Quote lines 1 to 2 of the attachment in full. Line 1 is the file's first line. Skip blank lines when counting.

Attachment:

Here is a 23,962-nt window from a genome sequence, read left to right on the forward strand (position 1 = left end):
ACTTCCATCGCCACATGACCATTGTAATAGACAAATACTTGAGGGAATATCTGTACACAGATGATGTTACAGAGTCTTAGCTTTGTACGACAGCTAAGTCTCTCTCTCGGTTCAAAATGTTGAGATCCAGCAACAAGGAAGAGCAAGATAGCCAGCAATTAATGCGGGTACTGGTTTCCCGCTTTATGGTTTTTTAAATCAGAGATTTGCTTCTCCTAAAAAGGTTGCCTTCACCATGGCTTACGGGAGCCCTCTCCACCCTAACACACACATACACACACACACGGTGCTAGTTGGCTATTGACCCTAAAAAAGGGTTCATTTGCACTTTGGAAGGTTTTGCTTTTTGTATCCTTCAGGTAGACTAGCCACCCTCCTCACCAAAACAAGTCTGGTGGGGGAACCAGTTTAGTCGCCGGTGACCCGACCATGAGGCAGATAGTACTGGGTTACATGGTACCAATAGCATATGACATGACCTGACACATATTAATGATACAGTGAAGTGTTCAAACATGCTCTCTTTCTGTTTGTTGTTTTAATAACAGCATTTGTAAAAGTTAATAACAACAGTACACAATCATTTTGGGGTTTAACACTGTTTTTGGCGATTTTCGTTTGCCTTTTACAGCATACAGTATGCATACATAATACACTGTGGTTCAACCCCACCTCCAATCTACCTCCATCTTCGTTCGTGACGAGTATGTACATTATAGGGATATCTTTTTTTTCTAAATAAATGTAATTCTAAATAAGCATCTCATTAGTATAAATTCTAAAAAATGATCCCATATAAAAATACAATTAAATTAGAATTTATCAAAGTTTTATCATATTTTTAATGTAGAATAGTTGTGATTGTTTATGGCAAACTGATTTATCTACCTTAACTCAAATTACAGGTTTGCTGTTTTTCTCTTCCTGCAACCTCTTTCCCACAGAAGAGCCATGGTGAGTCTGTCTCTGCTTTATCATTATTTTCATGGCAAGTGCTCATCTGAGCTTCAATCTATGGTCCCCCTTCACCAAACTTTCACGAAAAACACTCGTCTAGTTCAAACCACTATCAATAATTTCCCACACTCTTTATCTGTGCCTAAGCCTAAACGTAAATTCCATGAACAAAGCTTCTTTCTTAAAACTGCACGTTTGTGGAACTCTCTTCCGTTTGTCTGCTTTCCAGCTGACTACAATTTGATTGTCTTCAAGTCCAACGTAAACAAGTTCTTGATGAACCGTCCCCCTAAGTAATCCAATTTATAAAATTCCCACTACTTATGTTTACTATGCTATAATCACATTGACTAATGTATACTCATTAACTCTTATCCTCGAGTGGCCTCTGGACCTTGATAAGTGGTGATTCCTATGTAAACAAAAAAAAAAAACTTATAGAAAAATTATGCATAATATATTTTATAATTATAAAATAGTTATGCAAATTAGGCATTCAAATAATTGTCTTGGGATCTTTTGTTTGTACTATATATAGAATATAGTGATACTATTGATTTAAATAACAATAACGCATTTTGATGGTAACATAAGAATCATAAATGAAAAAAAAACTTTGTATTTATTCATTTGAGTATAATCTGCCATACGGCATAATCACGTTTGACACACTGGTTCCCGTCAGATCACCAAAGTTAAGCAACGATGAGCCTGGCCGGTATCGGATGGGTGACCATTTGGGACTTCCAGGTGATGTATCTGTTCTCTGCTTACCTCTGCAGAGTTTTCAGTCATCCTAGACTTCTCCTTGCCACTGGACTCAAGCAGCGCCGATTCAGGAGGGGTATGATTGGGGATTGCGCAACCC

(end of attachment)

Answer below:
Here is a 23,962-nt window from a genome sequence, read left to right on the forward strand (position 1 = left end):
ACTTCCATCGCCACATGACCATTGTAATAGACAAATACTTGAGGGAATATCTGTACACAGATGATGTTACAGAGTCTTAGCTTTGTACGACAGCTAAGTCTCTCTCTCGGTTCAAAATGTTGAGATCCAGCAACAAGGAAGAGCAAGATAGCCAGCAATTAATGCGGGTACTGGTTTCCCGCTTTATGGTTTTTTAAATCAGAGATTTGCTTCTCCTAAAAAGGTTGCCTTCACCATGGCTTACGGGAGCCCTCTCCACCCTAACACACACATACACACACACACGGTGCTAGTTGGCTATTGACCCTAAAAAAGGGTTCATTTGCACTTTGGAAGGTTTTGCTTTTTGTATCCTTCAGGTAGACTAGCCACCCTCCTCACCAAAACAAGTCTGGTGGGGGAACCAGTTTAGTCGCCGGTGACCCGACCATGAGGCAGATAGTACTGGGTTACATGGTACCAATAGCATATGACATGACCTGACACATATTAATGATACAGTGAAGTGTTCAAACATGCTCTCTTTCTGTTTGTTGTTTTAATAACAGCATTTGTAAAAGTTAATAACAACAGTACACAATCATTTTGGGGTTTAACACTGTTTTTGGCGATTTTCGTTTGCCTTTTACAGCATACAGTATGCATACATAATACACTGTGGTTCAACCCCACCTCCAATCTACCTCCATCTTCGTTCGTGACGAGTATGTACATTATAGGGATATCTTTTTTTTCTAAATAAATGTAATTCTAAATAAGCATCTCATTAGTATAAATTCTAAAAAATGATCCCATATAAAAATACAATTAAATTAGAATTTATCAAAGTTTTATCATATTTTTAATGTAGAATAGTTGTGATTGTTTATGGCAAACTGATTTATCTACCTTAACTCAAATTACAGGTTTGCTGTTTTTCTCTTCCTGCAACCTCTTTCCCACAGAAGAGCCATGGTGAGTCTGTCTCTGCTTTATCATTATTTTCATGGCAAGTGCTCATCTGAGCTTCAATCTATGGTCCCCCTTCACCAAACTTTCACGAAAAACACTCGTCTAGTTCAAACCACTATCAATAATTTCCCACACTCTTTATCTGTGCCTAAGCCTAAACGTAAATTCCATGAACAAAGCTTCTTTCTTAAAACTGCACGTTTGTGGAACTCTCTTCCGTTTGTCTGCTTTCCAGCTGACTACAATTTGATTGTCTTCAAGTCCAACGTAAACAAGTTCTTGATGAACCGTCCCCCTAAGTAATCCAATTTATAAAATTCCCACTACTTATGTTTACTATGCTATAATCACATTGACTAATGTATACTCATTAACTCTTATCCTCGAGTGGCCTCTGGACCTTGATAAGTGGTGATTCCTATGTAAACAAAAAAAAAAAACTTATAGAAAAATTATGCATAATATATTTTATAATTATAAAATAGTTATGCAAATTAGGCATTCAAATAATTGTCTTGGGATCTTTTGTTTGTACTATATATAGAATATAGTGATACTATTGATTTAAATAACAATAACGCATTTTGATGGTAACATAAGAATCATAAATGAAAAAAAAACTTTGTATTTATTCATTTGAGTATAATCTGCCATACGGCATAATCACGTTTGACACACTGGTTCCCGTCAGATCACCAAAGTTAAGCAACGATGAGCCTGGCCGGTATCGGATGGGTGACCATTTGGGACTTCCAGGTGATGTATCTGTTCTCTGCTTACCTCTGCAGAGTTTTCAGTCATCCTAGACTTCTCCTTGCCACTGGACTCAAGCAGCGCCGATTCAGGAGGGGTATGATTGGGGATTGCGCAACCC